January 2019- April 2019
SDAC is excited to bring you a group exhibition, celebrating the works of local Virginia women artists that showcases art inspired by nature and the changing environment. motHER nature is a show which both celebrates the beauty of nature and is a cautionary tale of our ever-changing environment. Works in this exhibition are inspired by the delicacies and intricacies of nature, while others bring to light issues such as animal extinction and the evolution of animals for efficiency. It is easy to take for granted the presence of these animals, plants and beautiful seas in our world, but with the visual storytelling of these artists we can take time to experience nature through her.
Thank you to the below local Virginia women artists for sharing their works with us and highlighting nature in all its beauty.
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Amelia Blair Langford
Amelia Blair Langford is a professional and leading illustrator, designer, art teacher, muralist, and the creator of “The Treasure Hunt” project. Langford holds a BFA from VCUarts and her work has been recognized throughout the world from California to Germany. She has been in several solo and group exhibitions throughout the nation including: “Young & Artful”, Visual Art Center of Richmond, Richmond, Virginia and “Comic Art Anthology”, Suffolk Art Gallery, Suffolk, Virginia. Langford has been recognized for her professionalism and design work by RVA Mag, Richmond Times Dispatch, Quail Bell Magazine and The Anderson Independent. She was recognized as one of the top young artists in Richmond by the Visual Art Center of Richmond, and was recently named one of the top 22 people you should know in Richmond by the Richmond Times Dispatch’s 2017 Discover Magazine.
Mimi is a Richmond based artist, hailing from Southeastern Pennsylvania. After receiving her BA in Studio Art from the University of Richmond in 2015, Mimi settled in the Museum District. Her current work focuses on finding parallels between her close observation of light, shadow, and nature. Paying close attention to natural forms and processes offers insight to our future, reveals the crisis of our present, and roots us to our heritage. Observing light, shadow and nature while contemplating the changes in the environment has led to a habit of mindfulness in her studio practice. Through printmaking and drawing, Mimi explores reflection, introspection, and quietness.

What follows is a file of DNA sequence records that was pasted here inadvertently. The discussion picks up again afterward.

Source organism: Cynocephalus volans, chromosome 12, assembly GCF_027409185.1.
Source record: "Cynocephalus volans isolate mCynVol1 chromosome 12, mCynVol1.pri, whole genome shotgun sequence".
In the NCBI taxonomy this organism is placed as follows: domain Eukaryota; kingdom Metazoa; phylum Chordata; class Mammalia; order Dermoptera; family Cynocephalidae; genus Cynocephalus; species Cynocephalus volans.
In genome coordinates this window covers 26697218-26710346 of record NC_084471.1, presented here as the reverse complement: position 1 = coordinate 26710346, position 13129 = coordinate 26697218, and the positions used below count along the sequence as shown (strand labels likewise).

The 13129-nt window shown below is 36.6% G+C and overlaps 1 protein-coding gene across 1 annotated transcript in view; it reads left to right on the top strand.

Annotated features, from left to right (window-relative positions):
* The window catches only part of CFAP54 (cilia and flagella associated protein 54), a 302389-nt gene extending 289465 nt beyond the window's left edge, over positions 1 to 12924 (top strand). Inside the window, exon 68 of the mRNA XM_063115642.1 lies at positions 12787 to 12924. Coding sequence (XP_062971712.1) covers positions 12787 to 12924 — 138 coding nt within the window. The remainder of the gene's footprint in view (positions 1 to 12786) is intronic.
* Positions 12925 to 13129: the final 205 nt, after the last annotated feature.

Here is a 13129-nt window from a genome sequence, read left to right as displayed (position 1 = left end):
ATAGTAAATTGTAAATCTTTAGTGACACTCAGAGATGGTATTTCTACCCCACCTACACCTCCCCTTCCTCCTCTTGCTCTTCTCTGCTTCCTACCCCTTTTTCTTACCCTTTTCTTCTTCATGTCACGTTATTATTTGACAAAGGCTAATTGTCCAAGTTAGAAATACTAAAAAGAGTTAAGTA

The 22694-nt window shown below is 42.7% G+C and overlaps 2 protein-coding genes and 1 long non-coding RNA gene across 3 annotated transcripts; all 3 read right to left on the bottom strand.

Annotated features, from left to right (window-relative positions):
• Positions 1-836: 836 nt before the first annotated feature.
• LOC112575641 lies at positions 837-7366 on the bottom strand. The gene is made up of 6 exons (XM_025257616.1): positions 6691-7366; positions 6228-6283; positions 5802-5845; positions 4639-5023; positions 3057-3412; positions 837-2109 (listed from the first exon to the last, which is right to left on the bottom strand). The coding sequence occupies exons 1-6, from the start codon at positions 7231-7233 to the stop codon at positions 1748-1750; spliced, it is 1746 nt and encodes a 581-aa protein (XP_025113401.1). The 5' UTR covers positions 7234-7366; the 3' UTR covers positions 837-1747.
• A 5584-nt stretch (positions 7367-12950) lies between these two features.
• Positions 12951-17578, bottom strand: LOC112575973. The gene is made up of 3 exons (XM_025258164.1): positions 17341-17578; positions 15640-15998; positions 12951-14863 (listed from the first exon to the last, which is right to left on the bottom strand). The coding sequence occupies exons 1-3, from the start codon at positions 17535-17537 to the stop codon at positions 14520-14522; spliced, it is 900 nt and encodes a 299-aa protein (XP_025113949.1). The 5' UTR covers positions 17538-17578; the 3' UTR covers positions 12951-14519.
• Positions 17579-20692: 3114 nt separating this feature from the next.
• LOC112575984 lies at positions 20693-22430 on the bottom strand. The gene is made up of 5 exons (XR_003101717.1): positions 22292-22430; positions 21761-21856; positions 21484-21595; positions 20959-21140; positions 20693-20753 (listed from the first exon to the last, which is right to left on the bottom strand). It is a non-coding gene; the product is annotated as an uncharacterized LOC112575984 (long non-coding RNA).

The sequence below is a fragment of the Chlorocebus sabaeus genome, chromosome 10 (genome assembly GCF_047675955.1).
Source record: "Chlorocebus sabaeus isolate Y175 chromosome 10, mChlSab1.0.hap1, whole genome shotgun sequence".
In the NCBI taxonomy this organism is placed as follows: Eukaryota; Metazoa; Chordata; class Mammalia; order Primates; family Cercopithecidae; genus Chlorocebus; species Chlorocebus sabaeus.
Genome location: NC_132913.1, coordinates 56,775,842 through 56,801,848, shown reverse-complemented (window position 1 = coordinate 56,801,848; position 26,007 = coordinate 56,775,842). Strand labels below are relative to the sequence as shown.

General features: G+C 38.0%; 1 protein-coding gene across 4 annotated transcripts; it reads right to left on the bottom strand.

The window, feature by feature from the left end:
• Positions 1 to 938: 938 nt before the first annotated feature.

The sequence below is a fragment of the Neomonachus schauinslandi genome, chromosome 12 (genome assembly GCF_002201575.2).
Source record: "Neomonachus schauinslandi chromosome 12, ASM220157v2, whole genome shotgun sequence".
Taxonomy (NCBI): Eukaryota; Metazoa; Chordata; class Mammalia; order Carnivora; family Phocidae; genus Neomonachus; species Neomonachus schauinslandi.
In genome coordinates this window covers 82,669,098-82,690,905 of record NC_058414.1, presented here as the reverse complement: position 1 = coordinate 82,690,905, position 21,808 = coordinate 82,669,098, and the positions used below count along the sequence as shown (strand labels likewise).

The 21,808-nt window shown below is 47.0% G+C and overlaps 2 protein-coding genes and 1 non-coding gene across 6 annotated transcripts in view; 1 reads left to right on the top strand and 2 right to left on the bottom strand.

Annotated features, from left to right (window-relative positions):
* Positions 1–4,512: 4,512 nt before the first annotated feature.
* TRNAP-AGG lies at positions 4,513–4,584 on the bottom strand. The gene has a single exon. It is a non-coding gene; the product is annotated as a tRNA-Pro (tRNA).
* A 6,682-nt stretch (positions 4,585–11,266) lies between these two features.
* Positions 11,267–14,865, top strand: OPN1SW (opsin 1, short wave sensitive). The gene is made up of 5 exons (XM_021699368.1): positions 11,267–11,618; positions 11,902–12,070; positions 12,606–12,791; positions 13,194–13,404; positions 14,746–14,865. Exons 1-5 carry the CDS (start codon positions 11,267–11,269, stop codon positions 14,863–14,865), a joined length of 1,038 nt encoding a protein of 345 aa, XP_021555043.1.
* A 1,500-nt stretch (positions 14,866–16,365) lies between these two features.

’Long Eared Owl’
Nico is a painter, sign maker, and muralist hailing from Toronto, Ontario, who strives to discuss Feminism, Minority Empowerment, and Conservation in her highly-colorful works. Currently creating and adventuring in southern wilds of Richmond, VA, she works with the themes of empowerment, and conservation often. Her work has been shown in many galleries and museums throughout the continent, and she is an active national-level muralist, with work in the Richmond Street Art Festival, the Richmond Tattoo and Arts Festival, as well as many businesses and restaurants throughout the Richmond Metro area. Nico most recently co-curated and painted in the exhibition “Fresh Paint: Murals inspired by the story of Virginia”, on display now through April 21st, 2019 at the Virginia Museum of History and Culture, and “Glitter and Grit”, a feminist exhibition at Gallery 5. Recently her work was featured in the book “Murals of Richmond”.
Danielle Freeman Jefferson
’Ubuntu: (I am because we are)’
Richmond, Virginia and Greensboro, North Carolina based sculptor and landscape architecture student, Danielle Freeman-Jefferson, has been refining her skills in wire sculpture for the last three years. Although there are a few acrylic pieces, Danielle focuses mainly on wire and accents such as dried acrylic, used encaustic, and old television parts. Danielle is passionate about social and environmental justice and is inspired by “natural technology”—that is, the presence of technology in the natural world. By better understanding and utilizing concepts such as biomimicry we can change the course of technological development for the benefit of animals (and people). For this body of work, Danielle decided to step away from the world of politics and activism, which she usually inhabits and focus more on the influence that nature and natural systems have had on the progression of human technologies.
’'Lost in Blue’
Ruth Newberry is an artist, designer and animator based in Richmond, Virginia. Echo&Flow is the brand under which she presents her evocative, abstract pieces that fall somewhere between sculpture and painting. She has developed a technique for forming delicate, handmade paper into sushi-like rolls. These rolls are then used to construct bold, meticulous and expressive designs that can take up to six months to complete. She has always been deeply fascinated by both the logical and the uncontrolled organic forms of the natural world and the patterns that continuously emerge as one biological entity reacts with another. However, she prefers to leave her exact inspirations up to interpretation. Her work moves between the botanical, aquatic, cosmic and even microscopic realms seamlessly. The flexibility and tactile nature of using paper as a medium is something that Ruth has always been drawn to. After a lifetime of creating in the digital realm, experiencing the feel and smell of something derived from the earth is at once grounding and satisfying.
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